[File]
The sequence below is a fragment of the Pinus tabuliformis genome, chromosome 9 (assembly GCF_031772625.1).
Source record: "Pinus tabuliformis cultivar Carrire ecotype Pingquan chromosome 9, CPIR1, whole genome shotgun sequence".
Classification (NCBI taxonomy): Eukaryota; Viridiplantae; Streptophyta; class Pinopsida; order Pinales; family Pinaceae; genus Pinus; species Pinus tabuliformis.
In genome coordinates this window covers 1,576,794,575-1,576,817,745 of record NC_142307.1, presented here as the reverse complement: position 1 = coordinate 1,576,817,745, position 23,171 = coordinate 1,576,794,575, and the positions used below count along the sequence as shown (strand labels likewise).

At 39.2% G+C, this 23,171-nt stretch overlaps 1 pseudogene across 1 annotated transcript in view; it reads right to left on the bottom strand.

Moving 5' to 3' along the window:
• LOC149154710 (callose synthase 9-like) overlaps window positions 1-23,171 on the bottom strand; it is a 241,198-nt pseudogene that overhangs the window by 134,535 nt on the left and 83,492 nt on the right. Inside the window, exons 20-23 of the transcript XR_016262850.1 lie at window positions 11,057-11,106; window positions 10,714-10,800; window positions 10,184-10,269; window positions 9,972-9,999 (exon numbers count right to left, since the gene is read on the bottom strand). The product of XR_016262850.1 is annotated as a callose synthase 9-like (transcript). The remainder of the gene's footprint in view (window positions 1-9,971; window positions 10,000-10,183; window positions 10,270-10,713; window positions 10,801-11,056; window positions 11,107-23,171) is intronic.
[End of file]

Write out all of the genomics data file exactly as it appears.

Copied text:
The sequence below is a fragment of the Pinus tabuliformis genome, chromosome 9 (assembly GCF_031772625.1).
Source record: "Pinus tabuliformis cultivar Carrire ecotype Pingquan chromosome 9, CPIR1, whole genome shotgun sequence".
Classification (NCBI taxonomy): Eukaryota; Viridiplantae; Streptophyta; class Pinopsida; order Pinales; family Pinaceae; genus Pinus; species Pinus tabuliformis.
In genome coordinates this window covers 1,576,794,575-1,576,817,745 of record NC_142307.1, presented here as the reverse complement: position 1 = coordinate 1,576,817,745, position 23,171 = coordinate 1,576,794,575, and the positions used below count along the sequence as shown (strand labels likewise).

At 39.2% G+C, this 23,171-nt stretch overlaps 1 pseudogene across 1 annotated transcript in view; it reads right to left on the bottom strand.

Moving 5' to 3' along the window:
• LOC149154710 (callose synthase 9-like) overlaps window positions 1-23,171 on the bottom strand; it is a 241,198-nt pseudogene that overhangs the window by 134,535 nt on the left and 83,492 nt on the right. Inside the window, exons 20-23 of the transcript XR_016262850.1 lie at window positions 11,057-11,106; window positions 10,714-10,800; window positions 10,184-10,269; window positions 9,972-9,999 (exon numbers count right to left, since the gene is read on the bottom strand). The product of XR_016262850.1 is annotated as a callose synthase 9-like (transcript). The remainder of the gene's footprint in view (window positions 1-9,971; window positions 10,000-10,183; window positions 10,270-10,713; window positions 10,801-11,056; window positions 11,107-23,171) is intronic.